The Minnesota Department of Health (MDH) has hired Jessica Hancock-Allen as the new director of the Infectious Disease Epidemiology, Prevention and Control Division (IDEPC). The division is the MDH unit chiefly responsible for monitoring for infectious diseases and for developing strategies to prevent and control them to protect Minnesotans.
Hancock-Allen will start at MDH in May 2023. Kris Ehresmann, who retired in February 2022, was the most recent director of the division. Since her retirement, the post has been filled on an interim basis by Emily Emerson. Emerson will return to her previous role as assistant division director when Hancock-Allen joins the department.
“We are excited to have Jessica join MDH,” said MDH Assistant Commissioner Dan Huff. “From managing infectious disease investigations to helping us coordinate response efforts with partners in health care and local public health, the director of our infectious disease division is a key part of our leadership team. We look forward to adding her knowledge and experience to our work protecting the health of all Minnesotans.”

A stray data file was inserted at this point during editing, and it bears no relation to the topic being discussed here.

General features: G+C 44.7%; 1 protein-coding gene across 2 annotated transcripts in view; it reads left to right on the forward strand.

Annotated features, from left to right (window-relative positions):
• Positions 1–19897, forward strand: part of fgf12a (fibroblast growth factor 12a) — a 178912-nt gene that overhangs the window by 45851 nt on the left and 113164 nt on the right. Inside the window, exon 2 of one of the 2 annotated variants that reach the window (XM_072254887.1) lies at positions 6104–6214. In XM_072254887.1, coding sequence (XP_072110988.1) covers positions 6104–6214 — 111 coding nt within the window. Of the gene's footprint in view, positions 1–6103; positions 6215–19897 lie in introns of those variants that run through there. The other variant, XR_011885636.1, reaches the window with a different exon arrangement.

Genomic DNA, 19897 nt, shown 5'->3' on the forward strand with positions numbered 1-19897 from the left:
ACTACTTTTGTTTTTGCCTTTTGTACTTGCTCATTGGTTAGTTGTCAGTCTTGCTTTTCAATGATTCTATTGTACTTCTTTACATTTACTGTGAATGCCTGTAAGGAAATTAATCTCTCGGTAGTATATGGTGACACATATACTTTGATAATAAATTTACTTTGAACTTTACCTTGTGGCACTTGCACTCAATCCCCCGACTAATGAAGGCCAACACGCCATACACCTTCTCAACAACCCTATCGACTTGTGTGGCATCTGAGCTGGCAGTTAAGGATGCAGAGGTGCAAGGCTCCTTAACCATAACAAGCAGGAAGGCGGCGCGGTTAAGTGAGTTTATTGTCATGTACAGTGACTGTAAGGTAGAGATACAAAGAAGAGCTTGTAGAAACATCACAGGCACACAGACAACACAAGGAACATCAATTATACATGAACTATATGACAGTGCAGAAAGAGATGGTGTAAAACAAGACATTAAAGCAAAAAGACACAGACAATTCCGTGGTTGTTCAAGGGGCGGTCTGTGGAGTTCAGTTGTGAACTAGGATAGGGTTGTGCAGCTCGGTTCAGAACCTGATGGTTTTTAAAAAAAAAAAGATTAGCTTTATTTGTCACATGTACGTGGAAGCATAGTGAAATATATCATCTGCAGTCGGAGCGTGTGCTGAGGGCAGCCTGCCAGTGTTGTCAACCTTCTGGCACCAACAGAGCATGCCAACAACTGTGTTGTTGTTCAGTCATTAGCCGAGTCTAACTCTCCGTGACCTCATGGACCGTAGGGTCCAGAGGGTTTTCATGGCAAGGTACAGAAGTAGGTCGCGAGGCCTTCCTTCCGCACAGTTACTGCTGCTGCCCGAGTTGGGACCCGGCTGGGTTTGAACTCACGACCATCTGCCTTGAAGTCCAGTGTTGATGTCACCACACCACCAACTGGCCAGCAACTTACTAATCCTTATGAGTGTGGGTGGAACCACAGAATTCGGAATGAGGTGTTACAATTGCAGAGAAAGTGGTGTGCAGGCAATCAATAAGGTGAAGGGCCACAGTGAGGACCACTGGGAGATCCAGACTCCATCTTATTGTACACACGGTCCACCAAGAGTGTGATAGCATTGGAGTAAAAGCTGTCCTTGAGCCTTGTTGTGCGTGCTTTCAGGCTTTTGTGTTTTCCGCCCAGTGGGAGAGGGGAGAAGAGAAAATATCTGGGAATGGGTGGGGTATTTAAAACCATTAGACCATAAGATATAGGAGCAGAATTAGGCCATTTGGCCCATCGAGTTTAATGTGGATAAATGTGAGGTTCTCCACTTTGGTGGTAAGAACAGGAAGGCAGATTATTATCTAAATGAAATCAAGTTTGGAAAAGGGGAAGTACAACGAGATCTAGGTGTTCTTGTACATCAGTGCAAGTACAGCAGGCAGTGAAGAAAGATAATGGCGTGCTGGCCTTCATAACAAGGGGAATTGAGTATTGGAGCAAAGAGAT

Hancock-Allen is a nurse practitioner with extensive experience in high-profile public health services. She most recently worked at St. Paul-Ramsey County Public Health, where she managed the tuberculosis control program and clinic. In this role, she focused on improving patient-centered operations, improving communication across teams and implementing community engagement efforts. From 2020 to 2021, she led COVID-19 prevention and control efforts for Catholic Charities of St. Paul and Minneapolis, which serves thousands of people experiencing homelessness. Earlier she established and ran the medical respite program at Higher Ground in St. Paul for Catholic Charities.
Before arriving in Minnesota, Hancock-Allen served as an epidemic intelligence service officer with the U.S. Centers for Disease Control and Prevention stationed in Colorado. In this role, she led a range of outbreak investigations and served in deployments to Sierra Leone and The Gambia during the 2014-2015 Ebola outbreak. Early in her career, she was a nurse in the cardiac intensive care unit at Massachusetts General Hospital and with the Denver Hospice.
Hancock-Allen earned master’s degrees from the Harvard School of Public Health and Simmons College in Boston. Prior to that, she served as a health, water and sanitation Peace Corps volunteer in rural Ghana. She has undergraduate degrees from Johns Hopkins University School of Nursing and from Wake Forest University.